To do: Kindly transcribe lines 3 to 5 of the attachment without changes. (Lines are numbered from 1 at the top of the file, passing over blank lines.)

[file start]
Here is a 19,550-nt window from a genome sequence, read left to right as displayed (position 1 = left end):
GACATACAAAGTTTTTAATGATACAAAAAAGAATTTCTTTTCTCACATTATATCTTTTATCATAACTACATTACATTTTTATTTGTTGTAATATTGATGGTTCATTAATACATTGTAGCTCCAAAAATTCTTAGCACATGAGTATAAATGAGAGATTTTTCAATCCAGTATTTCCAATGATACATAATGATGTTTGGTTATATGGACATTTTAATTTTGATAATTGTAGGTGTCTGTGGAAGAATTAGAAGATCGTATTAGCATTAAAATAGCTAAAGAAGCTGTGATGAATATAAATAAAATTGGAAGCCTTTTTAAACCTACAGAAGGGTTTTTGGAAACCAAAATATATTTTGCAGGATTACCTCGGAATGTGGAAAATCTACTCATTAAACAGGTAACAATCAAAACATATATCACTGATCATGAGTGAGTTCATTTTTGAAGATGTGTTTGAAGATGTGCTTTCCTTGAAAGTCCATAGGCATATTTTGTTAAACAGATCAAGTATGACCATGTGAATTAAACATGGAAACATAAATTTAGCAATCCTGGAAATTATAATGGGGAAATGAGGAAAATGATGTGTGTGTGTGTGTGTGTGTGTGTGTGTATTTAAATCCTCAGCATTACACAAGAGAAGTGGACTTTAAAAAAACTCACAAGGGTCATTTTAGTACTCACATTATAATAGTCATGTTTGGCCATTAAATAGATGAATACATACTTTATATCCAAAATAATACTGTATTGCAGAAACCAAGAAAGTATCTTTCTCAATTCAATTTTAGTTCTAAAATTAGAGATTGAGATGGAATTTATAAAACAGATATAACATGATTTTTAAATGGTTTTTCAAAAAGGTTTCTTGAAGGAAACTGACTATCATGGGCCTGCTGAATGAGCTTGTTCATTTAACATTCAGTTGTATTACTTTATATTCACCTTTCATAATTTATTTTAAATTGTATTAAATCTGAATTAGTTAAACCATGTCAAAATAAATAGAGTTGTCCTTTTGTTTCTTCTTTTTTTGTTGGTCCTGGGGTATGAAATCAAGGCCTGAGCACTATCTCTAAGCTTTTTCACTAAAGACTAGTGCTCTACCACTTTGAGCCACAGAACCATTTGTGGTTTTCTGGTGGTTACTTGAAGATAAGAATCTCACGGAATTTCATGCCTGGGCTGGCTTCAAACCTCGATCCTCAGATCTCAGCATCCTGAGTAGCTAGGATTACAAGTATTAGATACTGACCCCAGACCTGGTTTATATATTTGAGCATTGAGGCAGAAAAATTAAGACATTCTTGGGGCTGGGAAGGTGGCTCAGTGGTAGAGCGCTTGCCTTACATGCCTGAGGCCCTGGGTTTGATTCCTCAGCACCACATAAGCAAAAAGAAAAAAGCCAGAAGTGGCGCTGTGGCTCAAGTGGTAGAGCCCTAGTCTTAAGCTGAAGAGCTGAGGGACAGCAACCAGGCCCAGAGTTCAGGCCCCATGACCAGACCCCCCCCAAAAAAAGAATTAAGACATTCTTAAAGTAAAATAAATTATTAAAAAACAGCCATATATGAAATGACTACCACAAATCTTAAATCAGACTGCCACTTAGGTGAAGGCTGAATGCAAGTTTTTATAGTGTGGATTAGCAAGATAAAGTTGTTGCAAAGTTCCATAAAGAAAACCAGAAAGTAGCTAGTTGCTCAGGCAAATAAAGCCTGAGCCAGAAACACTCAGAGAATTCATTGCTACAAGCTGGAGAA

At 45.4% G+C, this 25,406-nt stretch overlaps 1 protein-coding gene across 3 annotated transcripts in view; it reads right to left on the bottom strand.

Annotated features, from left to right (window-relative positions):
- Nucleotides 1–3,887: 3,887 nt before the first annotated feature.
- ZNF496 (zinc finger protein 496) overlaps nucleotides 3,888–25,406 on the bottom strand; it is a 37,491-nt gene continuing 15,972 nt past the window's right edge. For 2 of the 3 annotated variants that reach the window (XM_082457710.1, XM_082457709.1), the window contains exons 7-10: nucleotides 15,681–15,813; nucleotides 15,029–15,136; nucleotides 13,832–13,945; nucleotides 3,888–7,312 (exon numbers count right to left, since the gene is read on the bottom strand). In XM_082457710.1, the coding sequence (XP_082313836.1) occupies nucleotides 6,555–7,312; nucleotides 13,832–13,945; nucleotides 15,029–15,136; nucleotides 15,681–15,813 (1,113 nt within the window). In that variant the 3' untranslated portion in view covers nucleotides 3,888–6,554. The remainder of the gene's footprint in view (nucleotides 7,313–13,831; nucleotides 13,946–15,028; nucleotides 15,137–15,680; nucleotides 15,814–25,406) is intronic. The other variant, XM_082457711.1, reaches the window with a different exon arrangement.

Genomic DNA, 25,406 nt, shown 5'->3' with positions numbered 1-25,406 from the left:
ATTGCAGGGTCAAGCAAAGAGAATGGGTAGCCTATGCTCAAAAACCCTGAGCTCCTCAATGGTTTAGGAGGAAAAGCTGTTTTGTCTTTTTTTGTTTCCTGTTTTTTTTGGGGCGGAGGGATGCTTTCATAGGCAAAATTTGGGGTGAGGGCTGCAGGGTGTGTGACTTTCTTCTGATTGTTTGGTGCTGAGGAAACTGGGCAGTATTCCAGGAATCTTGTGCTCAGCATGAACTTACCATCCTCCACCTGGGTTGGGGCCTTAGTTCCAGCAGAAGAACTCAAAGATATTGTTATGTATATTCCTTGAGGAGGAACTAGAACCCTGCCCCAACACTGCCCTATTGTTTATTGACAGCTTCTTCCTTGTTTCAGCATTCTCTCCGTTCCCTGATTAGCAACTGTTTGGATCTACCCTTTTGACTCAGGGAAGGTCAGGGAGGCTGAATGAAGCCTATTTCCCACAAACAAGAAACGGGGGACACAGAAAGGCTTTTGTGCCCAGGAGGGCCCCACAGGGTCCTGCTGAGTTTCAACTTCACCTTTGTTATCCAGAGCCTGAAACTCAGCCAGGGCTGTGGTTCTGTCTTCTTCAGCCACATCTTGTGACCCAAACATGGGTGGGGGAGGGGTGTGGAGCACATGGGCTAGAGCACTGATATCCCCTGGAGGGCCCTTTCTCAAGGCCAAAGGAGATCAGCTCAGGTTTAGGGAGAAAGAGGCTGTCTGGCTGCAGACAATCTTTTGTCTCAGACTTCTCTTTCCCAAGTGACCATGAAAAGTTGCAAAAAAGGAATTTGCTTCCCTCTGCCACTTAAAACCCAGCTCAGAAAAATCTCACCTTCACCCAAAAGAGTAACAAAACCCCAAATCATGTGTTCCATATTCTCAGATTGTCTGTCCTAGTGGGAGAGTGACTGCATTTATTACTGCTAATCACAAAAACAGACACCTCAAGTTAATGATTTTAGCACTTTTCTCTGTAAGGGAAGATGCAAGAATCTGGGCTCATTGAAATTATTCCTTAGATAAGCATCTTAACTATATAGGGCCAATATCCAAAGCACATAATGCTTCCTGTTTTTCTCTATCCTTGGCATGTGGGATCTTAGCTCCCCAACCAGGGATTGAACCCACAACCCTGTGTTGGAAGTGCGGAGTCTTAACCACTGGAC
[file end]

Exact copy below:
At 45.4% G+C, this 25,406-nt stretch overlaps 1 protein-coding gene across 3 annotated transcripts in view; it reads right to left on the bottom strand.

Annotated features, from left to right (window-relative positions):
- Nucleotides 1–3,887: 3,887 nt before the first annotated feature.